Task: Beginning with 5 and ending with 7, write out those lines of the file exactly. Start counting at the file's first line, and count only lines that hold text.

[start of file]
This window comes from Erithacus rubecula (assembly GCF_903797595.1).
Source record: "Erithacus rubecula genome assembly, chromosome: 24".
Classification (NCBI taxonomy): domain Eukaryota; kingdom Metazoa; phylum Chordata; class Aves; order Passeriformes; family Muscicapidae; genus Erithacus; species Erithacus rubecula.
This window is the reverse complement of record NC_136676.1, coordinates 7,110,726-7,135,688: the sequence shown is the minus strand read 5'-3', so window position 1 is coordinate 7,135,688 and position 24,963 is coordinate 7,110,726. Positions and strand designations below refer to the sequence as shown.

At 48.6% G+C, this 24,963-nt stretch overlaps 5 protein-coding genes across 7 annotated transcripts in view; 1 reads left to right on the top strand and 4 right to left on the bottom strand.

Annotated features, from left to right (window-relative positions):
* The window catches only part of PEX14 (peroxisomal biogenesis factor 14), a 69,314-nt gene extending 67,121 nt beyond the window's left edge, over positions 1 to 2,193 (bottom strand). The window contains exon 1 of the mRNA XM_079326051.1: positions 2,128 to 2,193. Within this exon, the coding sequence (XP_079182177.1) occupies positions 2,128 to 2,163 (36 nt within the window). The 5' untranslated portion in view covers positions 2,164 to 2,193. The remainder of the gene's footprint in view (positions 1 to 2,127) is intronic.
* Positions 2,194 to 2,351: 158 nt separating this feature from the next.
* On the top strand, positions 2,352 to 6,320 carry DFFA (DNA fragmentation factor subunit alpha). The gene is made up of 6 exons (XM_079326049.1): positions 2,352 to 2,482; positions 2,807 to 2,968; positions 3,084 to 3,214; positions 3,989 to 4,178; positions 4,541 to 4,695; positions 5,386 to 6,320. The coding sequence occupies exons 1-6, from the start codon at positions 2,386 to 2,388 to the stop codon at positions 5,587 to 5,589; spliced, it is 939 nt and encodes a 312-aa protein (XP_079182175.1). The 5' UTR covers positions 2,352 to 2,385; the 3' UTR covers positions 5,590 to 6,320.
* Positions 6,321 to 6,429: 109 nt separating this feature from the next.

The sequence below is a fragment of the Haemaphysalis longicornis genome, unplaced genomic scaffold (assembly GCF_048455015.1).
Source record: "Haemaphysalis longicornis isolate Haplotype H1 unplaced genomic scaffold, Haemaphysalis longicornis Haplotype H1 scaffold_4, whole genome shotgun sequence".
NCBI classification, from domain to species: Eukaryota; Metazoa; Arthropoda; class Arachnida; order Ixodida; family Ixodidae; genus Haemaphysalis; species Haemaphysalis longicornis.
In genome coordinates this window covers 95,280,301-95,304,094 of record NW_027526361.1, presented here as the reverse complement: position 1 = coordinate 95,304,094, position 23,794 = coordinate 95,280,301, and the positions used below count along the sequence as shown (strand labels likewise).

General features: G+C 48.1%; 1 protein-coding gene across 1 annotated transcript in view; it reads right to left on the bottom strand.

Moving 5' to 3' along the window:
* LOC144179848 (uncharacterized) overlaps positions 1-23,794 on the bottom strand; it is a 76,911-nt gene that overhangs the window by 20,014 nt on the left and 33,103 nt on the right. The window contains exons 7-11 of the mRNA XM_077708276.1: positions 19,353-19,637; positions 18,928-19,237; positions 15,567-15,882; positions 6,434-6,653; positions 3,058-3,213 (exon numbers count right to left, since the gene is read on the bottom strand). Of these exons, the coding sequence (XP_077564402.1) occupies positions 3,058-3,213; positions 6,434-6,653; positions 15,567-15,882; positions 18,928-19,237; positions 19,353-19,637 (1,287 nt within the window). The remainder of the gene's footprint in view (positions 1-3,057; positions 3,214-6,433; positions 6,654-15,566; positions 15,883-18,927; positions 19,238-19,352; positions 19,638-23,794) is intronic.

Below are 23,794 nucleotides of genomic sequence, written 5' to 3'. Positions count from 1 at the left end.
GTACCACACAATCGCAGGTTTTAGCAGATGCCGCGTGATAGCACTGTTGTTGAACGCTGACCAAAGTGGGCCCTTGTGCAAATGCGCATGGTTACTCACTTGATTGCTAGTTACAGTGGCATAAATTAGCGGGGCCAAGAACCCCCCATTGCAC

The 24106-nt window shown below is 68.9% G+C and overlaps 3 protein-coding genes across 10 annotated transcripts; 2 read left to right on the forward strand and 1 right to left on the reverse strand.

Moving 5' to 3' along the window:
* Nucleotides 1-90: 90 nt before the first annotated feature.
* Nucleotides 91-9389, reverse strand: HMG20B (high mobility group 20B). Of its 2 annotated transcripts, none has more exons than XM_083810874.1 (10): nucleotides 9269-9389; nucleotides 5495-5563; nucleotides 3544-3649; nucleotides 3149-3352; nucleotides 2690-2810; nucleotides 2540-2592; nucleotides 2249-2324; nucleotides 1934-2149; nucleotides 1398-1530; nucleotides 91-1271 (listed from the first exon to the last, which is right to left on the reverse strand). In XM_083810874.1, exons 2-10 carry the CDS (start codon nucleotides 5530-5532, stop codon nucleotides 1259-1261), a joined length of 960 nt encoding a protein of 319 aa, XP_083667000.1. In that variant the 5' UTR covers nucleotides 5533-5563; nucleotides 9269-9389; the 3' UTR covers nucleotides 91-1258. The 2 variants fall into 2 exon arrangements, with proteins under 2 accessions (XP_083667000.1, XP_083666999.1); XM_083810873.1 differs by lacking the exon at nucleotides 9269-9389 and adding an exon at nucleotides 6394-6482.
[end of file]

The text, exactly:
At 48.6% G+C, this 24,963-nt stretch overlaps 5 protein-coding genes across 7 annotated transcripts in view; 1 reads left to right on the top strand and 4 right to left on the bottom strand.

Annotated features, from left to right (window-relative positions):
* The window catches only part of PEX14 (peroxisomal biogenesis factor 14), a 69,314-nt gene extending 67,121 nt beyond the window's left edge, over positions 1 to 2,193 (bottom strand). The window contains exon 1 of the mRNA XM_079326051.1: positions 2,128 to 2,193. Within this exon, the coding sequence (XP_079182177.1) occupies positions 2,128 to 2,163 (36 nt within the window). The 5' untranslated portion in view covers positions 2,164 to 2,193. The remainder of the gene's footprint in view (positions 1 to 2,127) is intronic.